"You look at the population studies, you look at the demographics to get a sense of available food dollars in a certain area."
Filling the Gaps
A few grassroots organizations have stepped in to help provide west Bloomington residents with fresh produce on a regular basis—free of charge.
One of those programs is the Veggie Oasis. On Saturday mornings, residents can find an array of lettuce, potatoes and beans laid out on folding tables in front of the WBRP offices on West Washington Street.
"One way we can make fresh produce more accessible is by bringing it to the communities that need it," said Halperin of the WBPR board.
“Some of this is a convenience issue. If there is fresh produce near you, and you can easily access it you are more likely to go get it and eat it, and that is what we want."
Veggie Oasis depends on receiving donations from the Bloomington-Normal Farmers Market. When the outdoor market finishes up on Saturdays, Veggie Oasis volunteers go from table to table, gleaning whatever produce, herbs, even bread or pasta that farmers market merchants have not been able to sell.
“We catch the farmers between their last sale of the day and when they are packing up to go home and we say, 'Hey if there is anything you aren’t taking back to the farm today, would you like to donate anything to our project?' And we gather up that food, and it is a substantial amount of food. Our farmers are very generous. We couldn’t do it without them," Halperin said.
The number of people who come to the Veggie Oasis seeking free food has grown steadily in recent years, Halperin said.
“We can see 40 to 50 people on a weekend, each representing a different family, so the food that is on that table ends up feeding quite a lot of folks," she said.
One of the regulars is Altheria Betts. She was passing by one day and saw the Veggie Oasis sign.
“I asked people and they told me I could get free vegetables that could help me with my diet," Betts recalled.
Betts says she is trying to eat healthy to avoid some of the problems that have affected other members of her family. “Stroke, cancer, diabetes, high blood pressure, all of that," she said.
The nearest full-service grocery store to Betts’ neighborhood is the west side Walmart on Market Street. But it is off of Interstate 55, about two miles from the residential neighborhoods of west Bloomington.
Betts says she has a car, but many of her neighbors don’t. They have to take buses to shop at the supermarket.
“It is kind of inconvenient because you got to wait for the bus, it might be raining one day, you got carry the food on the bus, and what if you don’t have any help?” she said.
A major characteristic of food deserts is poor access to transportation.
“Another challenge for low-income families is they don’t have a car," Halperin said. "So they rely on a bus. Maybe the bus comes once an hour, so between your two jobs and getting your kids to school and all the other things a family has to do, it’s another thing you have to schedule in, how to get to the grocery store and back.”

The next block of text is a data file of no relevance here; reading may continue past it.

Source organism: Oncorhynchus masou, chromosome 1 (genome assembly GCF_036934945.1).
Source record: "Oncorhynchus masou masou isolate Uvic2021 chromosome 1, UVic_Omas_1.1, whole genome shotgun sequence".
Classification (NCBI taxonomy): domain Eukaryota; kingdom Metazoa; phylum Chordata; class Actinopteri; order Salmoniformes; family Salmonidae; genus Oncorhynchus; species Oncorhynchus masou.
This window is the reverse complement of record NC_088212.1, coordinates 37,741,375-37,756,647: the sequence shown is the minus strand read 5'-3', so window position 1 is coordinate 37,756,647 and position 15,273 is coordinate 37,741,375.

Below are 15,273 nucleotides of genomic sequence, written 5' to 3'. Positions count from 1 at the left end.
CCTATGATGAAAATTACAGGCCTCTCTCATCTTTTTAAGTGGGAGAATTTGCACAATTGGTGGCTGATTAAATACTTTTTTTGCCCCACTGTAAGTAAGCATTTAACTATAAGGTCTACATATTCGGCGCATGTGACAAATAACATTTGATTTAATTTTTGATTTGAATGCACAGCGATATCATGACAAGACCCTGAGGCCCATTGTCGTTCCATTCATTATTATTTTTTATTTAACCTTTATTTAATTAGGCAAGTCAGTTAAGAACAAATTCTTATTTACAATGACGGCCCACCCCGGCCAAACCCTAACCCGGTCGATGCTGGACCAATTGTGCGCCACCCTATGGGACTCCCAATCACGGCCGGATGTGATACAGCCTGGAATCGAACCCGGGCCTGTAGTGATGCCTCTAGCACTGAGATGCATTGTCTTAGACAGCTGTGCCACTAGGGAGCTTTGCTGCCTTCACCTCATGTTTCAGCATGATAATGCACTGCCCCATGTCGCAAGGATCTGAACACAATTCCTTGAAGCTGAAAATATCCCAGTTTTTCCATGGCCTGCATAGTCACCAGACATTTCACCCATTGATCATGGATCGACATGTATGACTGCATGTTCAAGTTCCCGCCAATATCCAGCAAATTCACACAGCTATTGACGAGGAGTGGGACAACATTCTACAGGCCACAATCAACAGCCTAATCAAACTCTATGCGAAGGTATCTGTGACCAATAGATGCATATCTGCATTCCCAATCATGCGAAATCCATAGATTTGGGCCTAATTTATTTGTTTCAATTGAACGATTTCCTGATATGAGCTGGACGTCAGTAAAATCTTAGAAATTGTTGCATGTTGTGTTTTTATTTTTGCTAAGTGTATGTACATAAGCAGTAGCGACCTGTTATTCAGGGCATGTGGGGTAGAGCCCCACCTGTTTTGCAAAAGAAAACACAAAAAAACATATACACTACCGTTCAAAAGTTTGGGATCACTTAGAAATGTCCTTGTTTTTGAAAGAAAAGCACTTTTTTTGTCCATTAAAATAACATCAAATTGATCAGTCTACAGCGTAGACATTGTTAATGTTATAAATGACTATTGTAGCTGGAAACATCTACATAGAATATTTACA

Beacon of Hope
The Veggie Oasis only operates part of the year. It follows the growing season from early summer to the end of October when the outdoor farmers market finishes up. It is then that another grassroots program kicks in, also run by volunteers.
"Beacon of Hope is a nonprofit organization seeking to eliminate food waste and give back to the community," said volunteer Joellen Scott.
"There has to be some source of food or grocery store or something for residents especially who don't have transportation."
On weekends, Scott and fellow Beacon of Hope volunteer Gary Calhoon make the rounds of local supermarkets.
Calhoon drives to the stores’ loading docks in a truck from his architectural metals business. He then packs up the produce the supermarkets no longer want to sell, as well as other foods, like bread, milk, soup and yogurt, that are slightly past their sell-by date.
Scott said Beacon of Hope is on a food rescue mission.
“We’re bringing in anywhere from five to 30 boxes of food. We never know from week to week what we might get," she said, packing some cartons of apples into the back of Calhoon's truck.
"It is just amazing to see what would have gone into the dumpster ... So this apple here has a bruise on it and (the store) would have had to throw out the whole bag of apples, but I can go home and cut around it and still use it," she said.
The fruits and other foods Beacon of Hope collects eventually ends up on folding tables outside the West Bloomington Revitalization Project's offices where people can come and go to collect what they need.
Armando Baez of the WBRP oversees Beacon of Hope's twice-weekly food giveaways.
“Every Thursday and Saturday we have usually three tables of food and there is nothing left over, so to my mind that says there is a need in this food desert on the west side of town," Baez said.
Sometimes the offerings are a bit exotic, like the oat milk and shiitake mushrooms on offer this particular Saturday. But the people who come like, one Hispanic man who declined to give his name, say those who come for the free food appreciate whatever they can get.
“It’s a way of survival I guess," the man said.
Green Top Grocery Arrives
There is one supermarket that sits close to the residential homes of west Bloomington. Green Top Grocery opened less than a year ago. Green Top’s planners stressed that its location would shrink the size of west Bloomington’s food desert.